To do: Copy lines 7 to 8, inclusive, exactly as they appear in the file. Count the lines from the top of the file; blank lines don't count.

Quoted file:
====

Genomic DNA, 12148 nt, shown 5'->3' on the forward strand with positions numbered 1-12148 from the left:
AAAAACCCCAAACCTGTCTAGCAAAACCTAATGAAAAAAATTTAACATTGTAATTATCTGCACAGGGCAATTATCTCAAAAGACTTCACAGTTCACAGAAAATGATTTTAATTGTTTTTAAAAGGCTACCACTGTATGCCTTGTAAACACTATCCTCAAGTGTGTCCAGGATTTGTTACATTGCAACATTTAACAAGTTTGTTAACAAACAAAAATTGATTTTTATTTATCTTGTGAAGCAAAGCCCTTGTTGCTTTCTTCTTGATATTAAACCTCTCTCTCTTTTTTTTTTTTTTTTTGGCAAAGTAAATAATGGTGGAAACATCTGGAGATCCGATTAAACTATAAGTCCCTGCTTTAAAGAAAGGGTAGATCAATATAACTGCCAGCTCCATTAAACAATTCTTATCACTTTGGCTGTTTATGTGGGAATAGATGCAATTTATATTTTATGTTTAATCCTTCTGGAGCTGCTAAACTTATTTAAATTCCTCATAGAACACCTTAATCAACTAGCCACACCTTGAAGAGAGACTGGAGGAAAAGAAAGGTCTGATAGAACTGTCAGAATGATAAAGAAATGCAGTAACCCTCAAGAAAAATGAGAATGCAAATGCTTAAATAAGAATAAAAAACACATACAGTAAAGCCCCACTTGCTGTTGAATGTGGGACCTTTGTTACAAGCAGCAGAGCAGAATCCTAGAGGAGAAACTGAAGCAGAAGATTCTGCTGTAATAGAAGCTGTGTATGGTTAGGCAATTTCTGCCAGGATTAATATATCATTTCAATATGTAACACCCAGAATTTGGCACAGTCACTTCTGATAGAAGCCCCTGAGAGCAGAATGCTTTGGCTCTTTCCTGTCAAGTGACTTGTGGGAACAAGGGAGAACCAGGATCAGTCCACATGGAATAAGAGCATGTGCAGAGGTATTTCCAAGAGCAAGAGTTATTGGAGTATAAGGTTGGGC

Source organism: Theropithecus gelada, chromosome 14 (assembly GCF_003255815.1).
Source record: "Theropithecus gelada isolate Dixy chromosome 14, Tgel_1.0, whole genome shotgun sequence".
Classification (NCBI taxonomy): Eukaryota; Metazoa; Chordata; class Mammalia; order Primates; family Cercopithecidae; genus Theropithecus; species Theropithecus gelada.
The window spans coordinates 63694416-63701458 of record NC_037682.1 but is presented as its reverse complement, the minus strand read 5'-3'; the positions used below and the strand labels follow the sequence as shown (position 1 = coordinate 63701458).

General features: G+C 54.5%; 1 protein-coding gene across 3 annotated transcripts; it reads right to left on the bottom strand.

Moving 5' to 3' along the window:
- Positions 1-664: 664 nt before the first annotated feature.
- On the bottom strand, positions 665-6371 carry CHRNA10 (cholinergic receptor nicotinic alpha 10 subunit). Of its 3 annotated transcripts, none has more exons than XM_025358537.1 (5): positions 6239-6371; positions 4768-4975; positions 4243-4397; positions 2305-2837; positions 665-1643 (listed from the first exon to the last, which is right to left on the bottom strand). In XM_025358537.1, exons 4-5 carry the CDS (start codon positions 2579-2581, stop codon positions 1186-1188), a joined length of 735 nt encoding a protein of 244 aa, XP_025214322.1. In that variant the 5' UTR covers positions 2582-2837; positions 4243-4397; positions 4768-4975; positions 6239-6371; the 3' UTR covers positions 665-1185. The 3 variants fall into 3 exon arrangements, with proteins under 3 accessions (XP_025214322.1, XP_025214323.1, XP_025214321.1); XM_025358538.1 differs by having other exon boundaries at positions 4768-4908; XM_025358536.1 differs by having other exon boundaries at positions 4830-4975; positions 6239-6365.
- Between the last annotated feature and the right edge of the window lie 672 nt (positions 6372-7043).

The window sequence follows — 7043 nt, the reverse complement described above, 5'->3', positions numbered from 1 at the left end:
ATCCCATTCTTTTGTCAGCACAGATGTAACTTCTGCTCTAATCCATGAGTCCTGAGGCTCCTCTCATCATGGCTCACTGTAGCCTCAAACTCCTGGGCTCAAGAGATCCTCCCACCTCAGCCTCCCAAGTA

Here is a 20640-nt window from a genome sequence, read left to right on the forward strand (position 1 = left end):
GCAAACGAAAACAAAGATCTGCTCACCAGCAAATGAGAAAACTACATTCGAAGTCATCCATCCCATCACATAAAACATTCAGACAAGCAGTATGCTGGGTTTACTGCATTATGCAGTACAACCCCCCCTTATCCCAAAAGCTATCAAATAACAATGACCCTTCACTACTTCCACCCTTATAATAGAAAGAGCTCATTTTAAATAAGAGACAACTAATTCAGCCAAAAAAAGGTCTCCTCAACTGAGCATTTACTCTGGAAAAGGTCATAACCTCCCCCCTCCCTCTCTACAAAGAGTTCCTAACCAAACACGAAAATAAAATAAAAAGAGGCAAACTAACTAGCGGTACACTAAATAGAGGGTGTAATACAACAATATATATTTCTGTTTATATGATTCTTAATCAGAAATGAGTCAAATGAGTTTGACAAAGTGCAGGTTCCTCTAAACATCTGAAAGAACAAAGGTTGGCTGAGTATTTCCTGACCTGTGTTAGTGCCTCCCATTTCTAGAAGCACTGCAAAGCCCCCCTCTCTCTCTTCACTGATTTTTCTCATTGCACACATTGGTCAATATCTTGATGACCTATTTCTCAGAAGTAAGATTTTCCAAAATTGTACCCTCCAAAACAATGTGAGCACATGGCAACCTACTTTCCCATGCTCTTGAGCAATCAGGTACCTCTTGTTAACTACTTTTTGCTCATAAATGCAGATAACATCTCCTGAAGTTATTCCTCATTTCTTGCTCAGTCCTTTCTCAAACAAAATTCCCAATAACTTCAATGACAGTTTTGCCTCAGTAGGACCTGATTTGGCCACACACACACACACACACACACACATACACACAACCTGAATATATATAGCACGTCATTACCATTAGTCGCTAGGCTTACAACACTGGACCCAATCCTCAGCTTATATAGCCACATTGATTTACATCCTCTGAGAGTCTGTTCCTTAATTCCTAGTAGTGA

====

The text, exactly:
General features: G+C 54.5%; 1 protein-coding gene across 3 annotated transcripts; it reads right to left on the bottom strand.

Moving 5' to 3' along the window: